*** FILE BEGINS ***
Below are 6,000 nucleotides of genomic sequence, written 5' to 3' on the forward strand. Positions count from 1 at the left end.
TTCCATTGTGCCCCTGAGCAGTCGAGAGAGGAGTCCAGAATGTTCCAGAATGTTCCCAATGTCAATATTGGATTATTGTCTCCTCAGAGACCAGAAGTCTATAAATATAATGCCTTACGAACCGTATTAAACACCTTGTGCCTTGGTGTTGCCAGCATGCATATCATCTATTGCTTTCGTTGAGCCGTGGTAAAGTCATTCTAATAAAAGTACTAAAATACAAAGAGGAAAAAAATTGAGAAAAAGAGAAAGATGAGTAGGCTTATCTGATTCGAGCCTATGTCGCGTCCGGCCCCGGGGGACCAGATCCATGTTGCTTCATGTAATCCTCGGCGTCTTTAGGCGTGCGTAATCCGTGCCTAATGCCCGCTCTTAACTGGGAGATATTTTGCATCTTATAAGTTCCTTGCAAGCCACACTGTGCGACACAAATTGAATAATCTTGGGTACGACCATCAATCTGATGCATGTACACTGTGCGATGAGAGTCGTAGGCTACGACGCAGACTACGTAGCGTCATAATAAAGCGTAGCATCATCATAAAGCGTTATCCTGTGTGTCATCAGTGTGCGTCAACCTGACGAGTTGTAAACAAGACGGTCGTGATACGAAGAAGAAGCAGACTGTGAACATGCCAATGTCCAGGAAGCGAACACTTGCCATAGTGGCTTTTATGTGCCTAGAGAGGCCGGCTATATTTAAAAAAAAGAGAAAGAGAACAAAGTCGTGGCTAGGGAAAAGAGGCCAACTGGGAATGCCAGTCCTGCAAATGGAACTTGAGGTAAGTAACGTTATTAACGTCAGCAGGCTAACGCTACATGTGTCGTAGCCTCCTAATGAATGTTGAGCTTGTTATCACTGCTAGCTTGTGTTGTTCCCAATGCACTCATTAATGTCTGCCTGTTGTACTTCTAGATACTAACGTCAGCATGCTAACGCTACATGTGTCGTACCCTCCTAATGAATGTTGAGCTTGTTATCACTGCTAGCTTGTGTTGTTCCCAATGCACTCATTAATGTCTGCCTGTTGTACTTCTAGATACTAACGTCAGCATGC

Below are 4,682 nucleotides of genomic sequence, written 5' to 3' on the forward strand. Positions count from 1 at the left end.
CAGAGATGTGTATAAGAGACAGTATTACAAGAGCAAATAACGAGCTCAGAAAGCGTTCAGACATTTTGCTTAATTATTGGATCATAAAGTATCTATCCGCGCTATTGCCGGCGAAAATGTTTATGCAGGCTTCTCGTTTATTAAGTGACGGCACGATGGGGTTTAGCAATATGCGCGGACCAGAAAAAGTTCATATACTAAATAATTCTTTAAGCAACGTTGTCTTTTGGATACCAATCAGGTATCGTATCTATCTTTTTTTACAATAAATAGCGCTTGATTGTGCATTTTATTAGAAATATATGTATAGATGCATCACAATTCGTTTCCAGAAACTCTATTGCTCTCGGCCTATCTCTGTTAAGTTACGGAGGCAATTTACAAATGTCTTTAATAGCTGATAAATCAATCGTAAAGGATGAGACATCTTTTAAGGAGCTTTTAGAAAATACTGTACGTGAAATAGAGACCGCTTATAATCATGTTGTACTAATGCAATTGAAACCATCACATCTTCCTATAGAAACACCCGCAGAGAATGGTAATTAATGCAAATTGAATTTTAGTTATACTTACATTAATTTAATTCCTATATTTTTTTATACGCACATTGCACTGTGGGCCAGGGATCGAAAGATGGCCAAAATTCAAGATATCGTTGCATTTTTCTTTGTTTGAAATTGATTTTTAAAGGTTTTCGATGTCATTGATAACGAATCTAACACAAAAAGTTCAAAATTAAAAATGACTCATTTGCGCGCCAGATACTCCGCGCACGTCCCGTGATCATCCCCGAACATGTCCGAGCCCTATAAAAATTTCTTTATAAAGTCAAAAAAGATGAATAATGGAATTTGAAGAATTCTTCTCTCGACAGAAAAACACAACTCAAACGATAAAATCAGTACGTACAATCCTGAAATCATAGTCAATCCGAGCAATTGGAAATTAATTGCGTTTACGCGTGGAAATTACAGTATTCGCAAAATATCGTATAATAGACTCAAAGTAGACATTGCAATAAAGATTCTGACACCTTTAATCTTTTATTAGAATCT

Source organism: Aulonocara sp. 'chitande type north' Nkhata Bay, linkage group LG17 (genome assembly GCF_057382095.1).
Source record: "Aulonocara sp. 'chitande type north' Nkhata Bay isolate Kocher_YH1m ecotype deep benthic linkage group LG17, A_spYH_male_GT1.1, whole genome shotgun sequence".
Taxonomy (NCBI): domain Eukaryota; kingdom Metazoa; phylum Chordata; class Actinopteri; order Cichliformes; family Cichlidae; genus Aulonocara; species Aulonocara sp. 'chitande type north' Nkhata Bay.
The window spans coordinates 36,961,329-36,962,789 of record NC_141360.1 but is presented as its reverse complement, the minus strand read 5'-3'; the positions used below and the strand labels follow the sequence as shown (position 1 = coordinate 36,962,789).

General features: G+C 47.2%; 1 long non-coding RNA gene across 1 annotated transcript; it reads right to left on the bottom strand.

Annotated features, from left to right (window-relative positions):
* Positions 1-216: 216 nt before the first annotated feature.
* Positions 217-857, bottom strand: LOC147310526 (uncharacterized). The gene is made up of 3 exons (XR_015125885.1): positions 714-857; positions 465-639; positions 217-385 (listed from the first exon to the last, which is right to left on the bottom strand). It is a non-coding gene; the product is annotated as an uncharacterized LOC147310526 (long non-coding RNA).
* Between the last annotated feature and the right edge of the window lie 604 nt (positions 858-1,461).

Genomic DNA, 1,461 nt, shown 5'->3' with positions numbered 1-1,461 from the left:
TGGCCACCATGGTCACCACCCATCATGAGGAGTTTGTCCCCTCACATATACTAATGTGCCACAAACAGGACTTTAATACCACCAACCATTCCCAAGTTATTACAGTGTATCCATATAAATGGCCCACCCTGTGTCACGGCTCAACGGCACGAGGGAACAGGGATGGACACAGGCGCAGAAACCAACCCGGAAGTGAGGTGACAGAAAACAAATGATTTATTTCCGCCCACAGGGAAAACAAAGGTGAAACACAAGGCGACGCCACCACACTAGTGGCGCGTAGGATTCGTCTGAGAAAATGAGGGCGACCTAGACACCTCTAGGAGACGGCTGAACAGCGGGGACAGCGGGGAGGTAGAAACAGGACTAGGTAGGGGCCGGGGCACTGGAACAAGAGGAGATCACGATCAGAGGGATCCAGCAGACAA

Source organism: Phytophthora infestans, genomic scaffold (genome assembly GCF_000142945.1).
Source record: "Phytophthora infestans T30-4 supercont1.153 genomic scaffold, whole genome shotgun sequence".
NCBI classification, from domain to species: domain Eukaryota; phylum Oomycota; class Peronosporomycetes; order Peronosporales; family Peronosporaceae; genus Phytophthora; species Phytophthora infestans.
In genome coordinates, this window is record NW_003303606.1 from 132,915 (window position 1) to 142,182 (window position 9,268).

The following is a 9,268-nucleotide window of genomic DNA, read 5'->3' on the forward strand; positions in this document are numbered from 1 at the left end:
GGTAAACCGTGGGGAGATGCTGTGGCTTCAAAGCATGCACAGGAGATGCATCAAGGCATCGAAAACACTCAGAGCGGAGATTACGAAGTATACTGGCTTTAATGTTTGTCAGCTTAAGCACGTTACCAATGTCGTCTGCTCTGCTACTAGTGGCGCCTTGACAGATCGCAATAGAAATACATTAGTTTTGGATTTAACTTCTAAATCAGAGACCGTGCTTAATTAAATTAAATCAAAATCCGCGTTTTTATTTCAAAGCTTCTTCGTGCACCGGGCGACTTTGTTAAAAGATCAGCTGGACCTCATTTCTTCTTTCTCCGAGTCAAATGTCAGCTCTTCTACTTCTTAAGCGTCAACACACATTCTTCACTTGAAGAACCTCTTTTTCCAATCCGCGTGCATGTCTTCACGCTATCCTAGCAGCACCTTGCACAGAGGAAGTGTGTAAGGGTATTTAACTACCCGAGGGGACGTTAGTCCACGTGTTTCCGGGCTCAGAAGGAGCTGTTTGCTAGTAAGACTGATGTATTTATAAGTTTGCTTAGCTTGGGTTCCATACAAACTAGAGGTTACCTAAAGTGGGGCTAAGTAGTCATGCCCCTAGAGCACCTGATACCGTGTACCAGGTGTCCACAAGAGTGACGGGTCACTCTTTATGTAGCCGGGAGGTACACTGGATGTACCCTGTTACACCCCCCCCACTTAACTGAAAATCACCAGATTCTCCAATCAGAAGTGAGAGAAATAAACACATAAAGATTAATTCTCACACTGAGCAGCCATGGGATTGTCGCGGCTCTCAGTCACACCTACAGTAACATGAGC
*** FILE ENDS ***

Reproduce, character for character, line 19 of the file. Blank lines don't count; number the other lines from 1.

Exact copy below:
In genome coordinates, this window is record NW_003303606.1 from 132,915 (window position 1) to 142,182 (window position 9,268).